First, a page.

With her bobbed hair, makeup, short skirt and rolled-down hose (and her obvious sexuality), the flapper image became the ideal for many young urban women in the 1920s, with Hollywood providing the template. Through their roles in such movies as "Flaming Youth," "Rolled Stockings" and "Our Dancing Daughters," actresses like Louise Brooks, Colleen Moore, Joan Crawford and Clara Bow came to personify the flapper for the American public. The flapper was a popular figure in 1920s Chinese film as well. We have already met one of the Shanghai flappers, Great Wall studio's Yang Aili. Another was Yin Mingzhu, who made her film debut in 1921 in "The Sea Oath," directed by her eventual husband, Dan Duyu.
Yin Mingzhu 殷明珠, also known as Pearl Ing, was born Yin Shangxian in Wujiang, Jiangsu province in 1904. Her professional name Mingzhu ("Jewel") was a term of endearment given to her by her parents. She later altered this to "Pearl," out of admiration for American star Pearl White. As a young girl, her mother moved to Shanghai so her daughter could attend a good private school, the Shanghai Sino-Western School for Girls, where young Mingzhu became an avid student of Western culture. Modern innovations and pastimes from the West were becoming quite trendy in China, and Yin Mingzhu enthusiastically tried everything. Where foreign things were concerned, she was what today would be termed an "early adopter," so much so that her schoolmates dubbed her with the nickname "Foreign Fashion," [F.F. or Miss F.F. for short], a label that continued into her movie career. In addition to mastering English, the future film star was very fond of foreign dress, and took up Western dance, singing and riding. She is thought to be one of the first women in China to learn to drive a car. In 1921, she met young artist Dan Duyu [aka Darwin Dann], who had just formed his Shanghai Photoplay Company and was assembling a cast for its first motion picture, "The Sea Oath." He cast her as the female lead for the 1922 release. Although not completely a critical success, it was commercially successful, and Yin Mingzhu became an overnight star. In doing so, Yin Mingzhu became China's first female star of a motion picture, breaking through a pattern in which all the principle roles had been males, while the women were largely eye candy, little more than attractive parts of the scenery. But this breakthrough role almost turned out to be her last: her mother objected to Pearl becoming an actress, and insisted her daughter find some other, more respectable line of work. So the 18-year-old took a job in a medical clinic, but three years later returned to movies, starring in another Dan Duyu production, "Home Again." On February 1, 1926, "Pearl and Darwin" were married in Hangzhou, making them China’s first filmmaking couple. Of the more than 30 movies Dan Danyu directed in his career, Yin Mingzhu had the lead in nearly half of them. Their most successful collaboration was 1927's "The Spider Cave" (Pan Si Dong 盘丝洞), based on a part of the classic novel Journey to the West (Xi You Ji 西游记), in which she played the Spider Queen 蜘蛛精. No copies are known to exist of this or any of the couple's films today.*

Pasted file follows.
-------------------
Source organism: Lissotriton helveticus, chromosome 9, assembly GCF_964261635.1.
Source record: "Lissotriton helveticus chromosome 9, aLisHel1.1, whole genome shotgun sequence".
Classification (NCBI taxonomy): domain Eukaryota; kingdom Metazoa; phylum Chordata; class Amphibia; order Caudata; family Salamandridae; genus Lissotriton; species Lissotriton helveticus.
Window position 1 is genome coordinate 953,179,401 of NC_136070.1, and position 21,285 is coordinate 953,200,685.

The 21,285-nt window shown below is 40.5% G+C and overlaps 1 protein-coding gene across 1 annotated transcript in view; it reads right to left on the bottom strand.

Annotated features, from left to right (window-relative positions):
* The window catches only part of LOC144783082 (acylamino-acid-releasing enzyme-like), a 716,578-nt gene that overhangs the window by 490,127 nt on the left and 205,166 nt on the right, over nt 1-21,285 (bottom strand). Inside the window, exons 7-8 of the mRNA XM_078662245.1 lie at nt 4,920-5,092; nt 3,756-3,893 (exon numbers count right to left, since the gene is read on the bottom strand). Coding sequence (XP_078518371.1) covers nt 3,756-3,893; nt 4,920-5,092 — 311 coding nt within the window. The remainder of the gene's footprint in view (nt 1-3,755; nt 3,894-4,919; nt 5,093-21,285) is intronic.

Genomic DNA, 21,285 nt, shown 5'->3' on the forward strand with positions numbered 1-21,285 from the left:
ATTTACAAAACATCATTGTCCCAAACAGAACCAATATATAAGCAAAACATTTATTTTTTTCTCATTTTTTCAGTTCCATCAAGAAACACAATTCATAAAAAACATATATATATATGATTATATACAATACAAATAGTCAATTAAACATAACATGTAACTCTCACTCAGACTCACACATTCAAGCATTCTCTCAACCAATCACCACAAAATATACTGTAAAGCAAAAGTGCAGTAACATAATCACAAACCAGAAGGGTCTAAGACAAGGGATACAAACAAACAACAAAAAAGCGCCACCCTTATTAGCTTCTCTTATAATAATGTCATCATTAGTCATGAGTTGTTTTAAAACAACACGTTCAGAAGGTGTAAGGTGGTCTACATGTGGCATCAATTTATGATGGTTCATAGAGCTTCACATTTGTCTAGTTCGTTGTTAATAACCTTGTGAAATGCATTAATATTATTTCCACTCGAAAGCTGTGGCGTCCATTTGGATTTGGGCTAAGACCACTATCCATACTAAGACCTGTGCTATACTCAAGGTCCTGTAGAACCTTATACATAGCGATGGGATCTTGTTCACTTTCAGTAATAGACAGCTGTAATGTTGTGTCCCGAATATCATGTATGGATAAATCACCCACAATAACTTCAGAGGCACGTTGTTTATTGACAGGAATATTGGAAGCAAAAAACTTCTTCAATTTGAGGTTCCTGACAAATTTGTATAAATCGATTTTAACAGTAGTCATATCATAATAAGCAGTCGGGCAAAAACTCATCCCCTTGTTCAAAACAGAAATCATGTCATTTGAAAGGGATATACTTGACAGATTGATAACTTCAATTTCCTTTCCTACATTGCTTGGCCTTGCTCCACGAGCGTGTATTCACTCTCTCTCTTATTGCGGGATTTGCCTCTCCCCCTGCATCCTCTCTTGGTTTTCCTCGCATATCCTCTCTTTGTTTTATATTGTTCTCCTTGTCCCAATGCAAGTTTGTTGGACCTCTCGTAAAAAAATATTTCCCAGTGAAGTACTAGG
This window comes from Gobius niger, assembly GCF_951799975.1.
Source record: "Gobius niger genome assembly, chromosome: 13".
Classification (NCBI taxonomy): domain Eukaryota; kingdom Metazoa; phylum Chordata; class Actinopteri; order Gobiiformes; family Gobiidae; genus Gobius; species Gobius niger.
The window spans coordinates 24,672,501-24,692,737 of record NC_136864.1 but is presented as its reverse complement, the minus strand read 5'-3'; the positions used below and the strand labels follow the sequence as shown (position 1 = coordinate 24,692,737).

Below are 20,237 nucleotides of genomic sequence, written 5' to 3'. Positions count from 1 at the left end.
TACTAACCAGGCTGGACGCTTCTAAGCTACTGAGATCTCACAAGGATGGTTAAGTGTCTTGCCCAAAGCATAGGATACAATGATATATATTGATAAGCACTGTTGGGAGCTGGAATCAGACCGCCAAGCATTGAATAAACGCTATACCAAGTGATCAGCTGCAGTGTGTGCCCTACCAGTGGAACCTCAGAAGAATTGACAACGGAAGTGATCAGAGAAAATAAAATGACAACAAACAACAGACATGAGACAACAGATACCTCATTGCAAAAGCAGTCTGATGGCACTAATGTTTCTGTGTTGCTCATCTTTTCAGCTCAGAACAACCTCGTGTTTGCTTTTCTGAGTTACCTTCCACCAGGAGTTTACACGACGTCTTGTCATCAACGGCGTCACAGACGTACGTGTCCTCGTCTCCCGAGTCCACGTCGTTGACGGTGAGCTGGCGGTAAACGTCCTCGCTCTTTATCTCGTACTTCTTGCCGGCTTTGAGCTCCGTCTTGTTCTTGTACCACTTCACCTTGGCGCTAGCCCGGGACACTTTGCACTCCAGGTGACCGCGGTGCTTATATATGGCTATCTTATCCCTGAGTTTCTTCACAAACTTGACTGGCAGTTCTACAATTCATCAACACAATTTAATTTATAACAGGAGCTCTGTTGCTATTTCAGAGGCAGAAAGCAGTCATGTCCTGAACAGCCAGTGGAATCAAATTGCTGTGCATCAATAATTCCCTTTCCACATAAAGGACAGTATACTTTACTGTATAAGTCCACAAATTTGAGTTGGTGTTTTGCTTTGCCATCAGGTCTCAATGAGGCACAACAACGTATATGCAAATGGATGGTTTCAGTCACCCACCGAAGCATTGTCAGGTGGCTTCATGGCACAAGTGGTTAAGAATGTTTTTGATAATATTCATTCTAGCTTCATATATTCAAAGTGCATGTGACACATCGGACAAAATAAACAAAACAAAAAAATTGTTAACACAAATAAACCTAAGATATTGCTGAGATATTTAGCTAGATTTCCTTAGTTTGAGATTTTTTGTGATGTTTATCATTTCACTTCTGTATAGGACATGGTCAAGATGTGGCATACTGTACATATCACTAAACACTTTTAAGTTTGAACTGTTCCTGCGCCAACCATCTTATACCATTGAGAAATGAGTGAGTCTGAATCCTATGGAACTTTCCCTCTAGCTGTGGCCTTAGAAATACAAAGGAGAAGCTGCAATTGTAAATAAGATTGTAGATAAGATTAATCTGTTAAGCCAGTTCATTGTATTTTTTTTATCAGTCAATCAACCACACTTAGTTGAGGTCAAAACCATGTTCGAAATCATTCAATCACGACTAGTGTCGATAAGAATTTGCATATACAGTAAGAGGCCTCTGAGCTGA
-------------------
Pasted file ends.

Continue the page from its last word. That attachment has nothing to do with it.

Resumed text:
The worldwide depression hit China in 1930-31, touching off a wave of mergers or dissolutions among Shanghai's film studios. Dan Duyu's Shanghai Photoplay Company merged with two other studios, and the couple continued working for the new, joint operation. But by 1935, their family was growing, so Yin Mingzhu retired from the screen. When the Japanese invaded in 1937, the Dan family left Shanghai for Hong Kong, but when Dan Duyu was unable to find regular film work there, they returned to China, moving among such unoccupied areas as Guilin and Guiyang in the far south, and Chongqing and Chengdu in far west China, with Dan falling back on his artistic talents, supporting the family by selling his drawings. When the war ended, they returned to Hong Kong, where Dan Duyu directed several films for various studios.
In 1952, the couple's daughter Judy Dan was named Miss Hong Kong, an achievement that usually guarantees a movie career there, but in that same year Miss Dan went to the U.S. to participate in the Miss Universe contest, placing 4th, then stayed on to work in American television throughout the 1950s and 60s. Back in Hong Kong, the one-time celebrity couple of Chinese movies became more known as celebrity parents. Dan Duyu made his last motion picture in 1953, then quit the industry to return once again to art, becoming a frequent contributor of satirical drawings to Hong Kong newspapers, mainly the Hsing Tao Daily. He died in Hong Kong in 1972. Yin Mingzhu lived out her days in Hong Kong, dying in 1989.
*Unfortunate, because while I can't locate the citation, I once came across a scholarly reference to "The Spider Cave" which belittled the movie as an early example of "soft-core pornography disguised as art." It would be interesting to see if that was a valid assessment or critical prudishness.
Yin Mingzhu Filmography (all as actress)
The Sea Oath
Back Home From the City
Cave of the Silken Web
A Dream of Red Mansions
The Diamond Case
Sister, I Love You
The Spider Cave II
The Leering Swordsman
The Case in the Studio
Stranger in the Old House
South Seas Beauty
An Innocent Girl